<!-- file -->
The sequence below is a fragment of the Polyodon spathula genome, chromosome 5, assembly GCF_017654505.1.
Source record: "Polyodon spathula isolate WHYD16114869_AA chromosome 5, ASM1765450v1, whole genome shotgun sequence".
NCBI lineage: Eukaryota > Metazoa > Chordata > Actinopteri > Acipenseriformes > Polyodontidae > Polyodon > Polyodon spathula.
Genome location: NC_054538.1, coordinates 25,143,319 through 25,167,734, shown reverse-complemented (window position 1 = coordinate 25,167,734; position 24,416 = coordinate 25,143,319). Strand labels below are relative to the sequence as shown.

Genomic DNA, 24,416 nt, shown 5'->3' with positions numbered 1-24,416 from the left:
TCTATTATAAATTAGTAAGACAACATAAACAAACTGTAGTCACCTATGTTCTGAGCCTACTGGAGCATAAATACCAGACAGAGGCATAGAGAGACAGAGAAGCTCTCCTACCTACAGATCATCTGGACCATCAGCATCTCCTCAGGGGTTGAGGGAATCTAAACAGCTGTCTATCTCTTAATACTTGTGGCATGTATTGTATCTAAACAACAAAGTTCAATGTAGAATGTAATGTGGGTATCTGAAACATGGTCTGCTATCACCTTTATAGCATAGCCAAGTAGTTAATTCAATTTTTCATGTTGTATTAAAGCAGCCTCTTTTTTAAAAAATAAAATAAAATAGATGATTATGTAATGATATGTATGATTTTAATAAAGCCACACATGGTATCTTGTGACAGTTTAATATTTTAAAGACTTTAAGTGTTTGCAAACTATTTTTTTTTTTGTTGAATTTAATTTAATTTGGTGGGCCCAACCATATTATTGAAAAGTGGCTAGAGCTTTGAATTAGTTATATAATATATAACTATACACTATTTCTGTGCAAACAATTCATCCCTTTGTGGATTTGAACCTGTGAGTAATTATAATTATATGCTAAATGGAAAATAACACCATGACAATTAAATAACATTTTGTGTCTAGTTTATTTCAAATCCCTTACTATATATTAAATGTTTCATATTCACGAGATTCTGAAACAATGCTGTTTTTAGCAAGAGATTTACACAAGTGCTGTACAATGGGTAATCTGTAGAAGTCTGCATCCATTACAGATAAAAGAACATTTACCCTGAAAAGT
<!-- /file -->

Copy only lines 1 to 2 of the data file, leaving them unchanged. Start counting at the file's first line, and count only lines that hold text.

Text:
The sequence below is a fragment of the Polyodon spathula genome, chromosome 5, assembly GCF_017654505.1.
Source record: "Polyodon spathula isolate WHYD16114869_AA chromosome 5, ASM1765450v1, whole genome shotgun sequence".